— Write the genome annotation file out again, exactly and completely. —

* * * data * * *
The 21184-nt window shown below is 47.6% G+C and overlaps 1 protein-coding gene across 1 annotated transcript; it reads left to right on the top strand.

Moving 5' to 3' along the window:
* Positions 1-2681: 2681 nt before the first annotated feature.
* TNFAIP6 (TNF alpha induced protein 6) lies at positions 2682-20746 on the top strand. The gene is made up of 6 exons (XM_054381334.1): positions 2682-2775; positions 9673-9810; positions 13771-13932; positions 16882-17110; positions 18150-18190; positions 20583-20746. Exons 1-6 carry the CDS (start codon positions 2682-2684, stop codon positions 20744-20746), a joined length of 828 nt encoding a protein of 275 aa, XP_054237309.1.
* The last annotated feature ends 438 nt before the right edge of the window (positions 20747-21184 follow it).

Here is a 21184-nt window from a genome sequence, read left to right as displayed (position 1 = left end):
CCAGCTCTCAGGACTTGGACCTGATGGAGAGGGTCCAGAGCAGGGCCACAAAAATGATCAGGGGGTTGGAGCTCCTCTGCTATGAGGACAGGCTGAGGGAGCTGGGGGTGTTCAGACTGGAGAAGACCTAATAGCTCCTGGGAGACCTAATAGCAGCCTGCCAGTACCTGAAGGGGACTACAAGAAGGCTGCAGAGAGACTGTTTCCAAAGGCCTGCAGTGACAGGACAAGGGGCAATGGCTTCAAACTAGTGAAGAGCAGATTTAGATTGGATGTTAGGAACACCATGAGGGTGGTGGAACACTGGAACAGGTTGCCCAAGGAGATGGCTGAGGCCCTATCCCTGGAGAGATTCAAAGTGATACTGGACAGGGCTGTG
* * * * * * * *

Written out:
The 21184-nt window shown below is 47.6% G+C and overlaps 1 protein-coding gene across 1 annotated transcript; it reads left to right on the top strand.

Moving 5' to 3' along the window:
* Positions 1-2681: 2681 nt before the first annotated feature.
* TNFAIP6 (TNF alpha induced protein 6) lies at positions 2682-20746 on the top strand. The gene is made up of 6 exons (XM_054381334.1): positions 2682-2775; positions 9673-9810; positions 13771-13932; positions 16882-17110; positions 18150-18190; positions 20583-20746. Exons 1-6 carry the CDS (start codon positions 2682-2684, stop codon positions 20744-20746), a joined length of 828 nt encoding a protein of 275 aa, XP_054237309.1.
* The last annotated feature ends 438 nt before the right edge of the window (positions 20747-21184 follow it).

Here is a 21184-nt window from a genome sequence, read left to right as displayed (position 1 = left end):
CCAGCTCTCAGGACTTGGACCTGATGGAGAGGGTCCAGAGCAGGGCCACAAAAATGATCAGGGGGTTGGAGCTCCTCTGCTATGAGGACAGGCTGAGGGAGCTGGGGGTGTTCAGACTGGAGAAGACCTAATAGCTCCTGGGAGACCTAATAGCAGCCTGCCAGTACCTGAAGGGGACTACAAGAAGGCTGCAGAGAGACTGTTTCCAAAGGCCTGCAGTGACAGGACAAGGGGCAATGGCTTCAAACTAGTGAAGAGCAGATTTAGATTGGATGTTAGGAACACCATGAGGGTGGTGGAACACTGGAACAGGTTGCCCAAGGAGATGGCTGAGGCCCTATCCCTGGAGAGATTCAAAGTGATACTGGACAGGGCTGTG